Teaching online can be similar to George Orwell’s 1984. With a click of the mouse I can use our Blackboard Learning System to track students’ progress, collect data and monitor the number of hits or openings of an assignment. I can even look at the exact time they post an assignment and how much time students spend viewing an assignment online. It’s like student surveillance or an online stake out. But I don’t want to be the big brother, always watching. Am I effecting their online privacy?
Students tell me they’re used to being monitored at school or by their parents, being prohibited from visiting certain websites at home or at school, having their lockers or bedrooms inspected, some even tell me their parents installed a GPS on their car to track where they were driving. But most of these examples stem from students’ high school days. They enter College of DuPage as adults. They are 18 years old and the rules have changed. But what about online? Is their digital identity public and open for access in the electronic frontier as part of an online class?
Different types of education technologies can collect data for different purposes. And there can be risks associated with using student data. It is easy to see a privacy risk in considering how districts store personal information from students’ school records. But many of the mobile apps used in education store and use student data, as do many of the computer programs used to personalize learning by targeting a student’s individual skill level and interests.
On our current Blackboard system I can access these types of reports:
- All User Activity Inside Content Areas displays a summary of all user activity inside content areas for a course. This report determines which students are active in my course and which content areas they are using.
- Course Activity Overview displays overall activity within my course, sorted by student and date. Data includes the total and average time spent per user and the total amount of activity a user had in my course. I can also click an individual student’s name to access the Student Overview for Single Course report. This report can help determine which days of the week students are active in my course and see how much time overall students spend.
- Overall Summary of User Activity displays user activity for all areas of your course, as well as activity dates, times, and days of the week.
- Single Course User Participation Report displays the number of user submissions in your course for assignments, tests, discussions, blogs, and journals within the chosen time frame.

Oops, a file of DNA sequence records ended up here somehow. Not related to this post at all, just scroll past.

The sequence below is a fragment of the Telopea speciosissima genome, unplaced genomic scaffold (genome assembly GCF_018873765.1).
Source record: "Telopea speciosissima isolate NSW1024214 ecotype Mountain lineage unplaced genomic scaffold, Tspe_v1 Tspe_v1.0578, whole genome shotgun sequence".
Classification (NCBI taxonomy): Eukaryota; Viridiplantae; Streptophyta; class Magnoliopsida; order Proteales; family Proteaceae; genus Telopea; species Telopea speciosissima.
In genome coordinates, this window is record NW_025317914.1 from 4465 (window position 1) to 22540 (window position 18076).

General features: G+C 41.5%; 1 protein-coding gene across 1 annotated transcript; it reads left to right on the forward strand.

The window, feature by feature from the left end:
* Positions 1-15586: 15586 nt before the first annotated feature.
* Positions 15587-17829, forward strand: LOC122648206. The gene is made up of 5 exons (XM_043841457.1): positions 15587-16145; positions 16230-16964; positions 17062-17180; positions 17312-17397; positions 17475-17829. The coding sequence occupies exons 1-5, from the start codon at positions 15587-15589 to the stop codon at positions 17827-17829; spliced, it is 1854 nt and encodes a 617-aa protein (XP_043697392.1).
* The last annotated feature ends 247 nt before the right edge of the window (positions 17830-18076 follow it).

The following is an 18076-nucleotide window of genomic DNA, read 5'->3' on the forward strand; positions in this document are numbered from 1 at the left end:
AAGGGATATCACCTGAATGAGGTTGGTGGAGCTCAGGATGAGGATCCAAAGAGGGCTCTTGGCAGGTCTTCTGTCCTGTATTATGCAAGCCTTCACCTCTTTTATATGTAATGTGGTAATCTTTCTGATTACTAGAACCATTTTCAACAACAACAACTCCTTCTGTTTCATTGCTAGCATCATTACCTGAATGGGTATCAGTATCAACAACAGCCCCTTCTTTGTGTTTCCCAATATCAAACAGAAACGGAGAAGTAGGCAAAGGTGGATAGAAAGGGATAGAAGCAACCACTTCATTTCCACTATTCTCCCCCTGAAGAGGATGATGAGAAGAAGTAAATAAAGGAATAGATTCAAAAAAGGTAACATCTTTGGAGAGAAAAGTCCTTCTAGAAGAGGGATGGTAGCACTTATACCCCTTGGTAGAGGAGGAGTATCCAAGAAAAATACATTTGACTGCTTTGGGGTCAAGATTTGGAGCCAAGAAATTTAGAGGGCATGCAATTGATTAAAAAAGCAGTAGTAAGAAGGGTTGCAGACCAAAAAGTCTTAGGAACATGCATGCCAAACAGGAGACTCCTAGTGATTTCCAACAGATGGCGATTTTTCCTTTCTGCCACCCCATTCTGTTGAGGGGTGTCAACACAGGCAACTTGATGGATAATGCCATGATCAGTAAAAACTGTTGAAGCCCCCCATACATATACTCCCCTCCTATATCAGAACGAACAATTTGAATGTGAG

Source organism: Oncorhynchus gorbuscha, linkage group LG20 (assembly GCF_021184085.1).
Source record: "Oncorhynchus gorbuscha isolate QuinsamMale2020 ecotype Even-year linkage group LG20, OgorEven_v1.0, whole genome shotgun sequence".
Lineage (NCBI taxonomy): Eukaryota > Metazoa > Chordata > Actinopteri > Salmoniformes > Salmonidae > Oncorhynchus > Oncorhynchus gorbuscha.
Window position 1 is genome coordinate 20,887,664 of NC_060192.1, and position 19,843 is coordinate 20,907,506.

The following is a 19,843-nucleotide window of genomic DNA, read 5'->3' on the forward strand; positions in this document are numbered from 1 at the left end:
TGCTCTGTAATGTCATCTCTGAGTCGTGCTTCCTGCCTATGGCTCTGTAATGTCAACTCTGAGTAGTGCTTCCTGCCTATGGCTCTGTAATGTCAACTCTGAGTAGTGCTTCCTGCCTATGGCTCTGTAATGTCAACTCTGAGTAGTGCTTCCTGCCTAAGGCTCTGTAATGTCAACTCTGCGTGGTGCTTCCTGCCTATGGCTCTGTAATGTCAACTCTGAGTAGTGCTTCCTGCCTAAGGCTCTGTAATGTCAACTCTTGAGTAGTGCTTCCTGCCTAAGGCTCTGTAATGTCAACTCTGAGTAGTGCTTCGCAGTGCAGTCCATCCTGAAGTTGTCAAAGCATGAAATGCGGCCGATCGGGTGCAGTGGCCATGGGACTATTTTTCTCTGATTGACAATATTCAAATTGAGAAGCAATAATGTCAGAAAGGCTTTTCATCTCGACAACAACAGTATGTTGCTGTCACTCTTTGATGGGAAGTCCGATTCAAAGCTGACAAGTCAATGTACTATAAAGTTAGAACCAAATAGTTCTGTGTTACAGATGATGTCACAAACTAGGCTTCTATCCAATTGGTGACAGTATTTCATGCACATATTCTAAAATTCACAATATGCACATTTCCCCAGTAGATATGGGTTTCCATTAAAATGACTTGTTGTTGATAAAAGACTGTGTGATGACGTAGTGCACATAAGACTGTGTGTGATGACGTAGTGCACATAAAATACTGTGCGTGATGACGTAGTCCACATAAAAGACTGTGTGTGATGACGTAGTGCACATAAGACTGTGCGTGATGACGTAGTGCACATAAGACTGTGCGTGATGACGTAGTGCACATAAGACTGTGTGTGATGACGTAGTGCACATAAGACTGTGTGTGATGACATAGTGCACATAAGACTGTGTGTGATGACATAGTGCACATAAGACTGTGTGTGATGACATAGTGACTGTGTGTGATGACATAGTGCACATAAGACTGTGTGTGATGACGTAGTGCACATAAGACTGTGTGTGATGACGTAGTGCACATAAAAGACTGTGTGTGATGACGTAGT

- Student Overview for Single Course displays an individual student’s activity within my course, sorted by date. Data includes the total overall time a student spent in my course as well as detailed information about a student’s activity, such as which items and content areas a student accessed and the time spent on each.
- User Activity in Forums displays a summary of user activity in discussion board forums in my course. I can see which forums are used the most.
- User Activity in Groups displays a summary of user activity in groups for my course. I can see if students are active in their groups.
There are a number of federal laws related to student privacy, one of which is the Family Educational Rights and Privacy Act (FERPA), which has undergone regulatory changes in recent years. But does FERPA meet the challenges of the digital age? Two recent documents, National School Boards Association’s (NSBA) Data in the Cloud and the U.S. Department of Education’s Protecting Student Privacy While Using Online Educational Services address issues of student privacy in the cloud-computing era.
At College of DuPage, the FERPA guidelines are on our College website: https://www.cod.edu/about/…/pdf/ferpa.pdf
I also encourage students to be mindful of their digital footprint and protect their online privacy in a variety of ways:
- Be sure to have security software installed and set to automatically update so your information isn’t stolen by a virus or other malware program.
- Establish tight privacy settings on your online accounts.
- Use strong unique passwords so your information – and don’t share your passwords.
- Use search engines to look for information about you, then contact individuals, schools, or other sites that share more information about you than you are comfortable with and ask that your information be removed.
- Set your search engine preferences to enable private browsing – which means that services cannot not retain information about the sites and pages you visit.
- Request services remove your information – remove images of your home from Google Maps, remove phone numbers and addresses.